Get Ahead reader Prajakta, 27, works as a Project Manager for Cisco Systems Inc in the US. She shares two of her favourite recipes that could help spice up any rainy day. Want to share a recipe?
Maharashtrian food is highly underrated. Only a few dishes have made it to the hall of fame, the two most popular ones probably being Malvani Kombadi Vade and Kolhapuri Sukhe Mutton.
However, Maharashtra is a diverse state and brings a diversity of cuisine to the table.
Today I'd like to share two mouth-watering recipes traditionally cooked by the Chandraseniya Kayashtha Prabhu caste from Maharashtra.
Vaala Che Birdhe
This is basically a curry made of field beans or kadwe vaal.
1 cup field beans or kadwe vaal
1 tsp cumin or jeera seeds
1 tsp mustard or rai seeds
A dash of asafetida or hing
1 tsp turmeric or haldi powder
1 medium-sized onion
Red chilly powder as desired
1 tbsp ginger-garlic paste
1 twig of curry leaves
1 tbsp jaggery
1 tbsp coriander-cumin powder
� cup freshly grated coconut
� cup coconut milk
� cup green coriander or cilantro leaves
2 kokum or 1 teaspoon of tamarind paste
1 tbsp oil
Salt to taste
Wash and soak the field beans in plenty of water for two days. Next day, drain out the water and securely tie the field beans in a tight muslin cloth. Keep it moist and place it in warm place until they sprout. Once they sprout, soak the field beans in tepid water. The skin of the beans will start becoming loose. After a while, peel off the skin from the beans.
Wash the beans and drain out all water.
Marinate the field beans with ginger-garlic paste, half a tablespoon of coriander-cumin powder and keep aside.
Also chop up the onion and the coriander leaves and keep aside
Place a deep-bottomed pot on the burner and add oil, mustard, cumin, curry leaves and asafetida. Let it splutter for a few moments. Add the chopped onion and saut� it for a while, until the onion becomes translucent. Add turmeric and red chilly powder and give it a quick stir.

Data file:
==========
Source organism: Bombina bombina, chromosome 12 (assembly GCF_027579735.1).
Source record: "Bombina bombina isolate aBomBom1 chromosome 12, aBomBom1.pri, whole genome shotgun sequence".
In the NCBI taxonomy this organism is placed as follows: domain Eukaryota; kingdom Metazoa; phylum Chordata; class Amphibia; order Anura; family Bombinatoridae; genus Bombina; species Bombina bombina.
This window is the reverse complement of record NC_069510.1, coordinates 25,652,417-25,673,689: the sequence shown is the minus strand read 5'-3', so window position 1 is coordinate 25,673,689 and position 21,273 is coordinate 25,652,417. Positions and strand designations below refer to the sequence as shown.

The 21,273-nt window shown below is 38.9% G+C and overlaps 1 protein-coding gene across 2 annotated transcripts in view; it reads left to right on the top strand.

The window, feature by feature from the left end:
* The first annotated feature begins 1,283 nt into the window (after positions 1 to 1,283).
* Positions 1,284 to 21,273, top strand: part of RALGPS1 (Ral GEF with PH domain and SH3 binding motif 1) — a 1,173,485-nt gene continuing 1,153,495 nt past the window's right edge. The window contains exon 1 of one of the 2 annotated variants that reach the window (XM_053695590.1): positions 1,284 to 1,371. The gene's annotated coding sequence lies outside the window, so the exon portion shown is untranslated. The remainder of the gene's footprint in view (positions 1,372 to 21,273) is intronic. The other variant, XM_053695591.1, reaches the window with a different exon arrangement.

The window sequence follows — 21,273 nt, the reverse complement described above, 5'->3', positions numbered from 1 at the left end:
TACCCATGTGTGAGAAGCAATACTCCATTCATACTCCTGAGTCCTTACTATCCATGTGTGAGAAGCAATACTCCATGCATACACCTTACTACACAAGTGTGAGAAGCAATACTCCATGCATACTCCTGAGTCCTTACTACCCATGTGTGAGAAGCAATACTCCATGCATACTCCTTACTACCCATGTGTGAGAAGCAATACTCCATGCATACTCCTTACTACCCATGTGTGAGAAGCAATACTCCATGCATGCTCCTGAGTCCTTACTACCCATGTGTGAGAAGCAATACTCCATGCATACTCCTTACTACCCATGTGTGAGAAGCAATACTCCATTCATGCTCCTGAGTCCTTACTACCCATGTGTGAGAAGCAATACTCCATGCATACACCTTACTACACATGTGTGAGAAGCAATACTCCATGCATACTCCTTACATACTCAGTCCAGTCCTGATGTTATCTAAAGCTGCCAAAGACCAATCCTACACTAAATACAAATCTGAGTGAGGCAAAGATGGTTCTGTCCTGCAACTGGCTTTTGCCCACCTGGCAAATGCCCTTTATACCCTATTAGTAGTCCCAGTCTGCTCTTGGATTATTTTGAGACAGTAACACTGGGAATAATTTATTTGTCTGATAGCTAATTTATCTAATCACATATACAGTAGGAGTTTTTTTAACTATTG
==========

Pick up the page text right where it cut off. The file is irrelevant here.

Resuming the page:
Add the marinated field beans and stir it gently, making sure that the bean sprouts are not damaged. Add some water and cover the utensil with a lid. Check intermittently until field beans are tender.
Now add salt, jaggery and kokum, the remaining coriander-cumin powder and let it simmer. After two minutes, add coconut milk and give it a rapid boil, making sure not to overcook the beans. Switch off the heat. Garnish with coriander and grated coconut.
Vangi Batata Sode Ghalun
This dish can be made with brinjal or eggplant. It is basically a potato curry with dried shrimp.
6 small round brinjals/eggplants
2 medium-sized potatoes
� cup dried shrimp or sode
1 tsp ginger-garlic-green chilly paste
1tbsp tamarind paste
� tsp turmeric
2 tsp chilly powder
1 onion diced
1 tsp garam masala
2 tbsp coconut
1 tbsp jaggery
2 tbsp chopped coriander
Wash and slit the brinjals; do not completely cut them in half. Immerse the slit brinjals in salted water to prevent oxidation. Chop the potatoes into medium sized cubes and immerse them in salt water as well. In a bowl mix the dried shrimp, ginger-garlic-green chilly paste, tamarind, turmeric, a pinch of salt, and red chilly powder. Marinate for half an hour.
In a deep skillet, add oil and shallow fry the marinated dried shrimp until semi-cooked.
Then mix the the semi-cooked dried shrimp with coconut, chopped onion, jaggery, salt and garam masala in another dish. Stuff this mixture into the slit brinjals.
In the same skillet, add little oil and gently drop the stuffed brinjals along with potatoes. Add sufficient water and let the brinjals/eggplant and potatoes cook completely.
Garnish with fresh grated coconut and chopped coriander. Serve hot with roti or rice.
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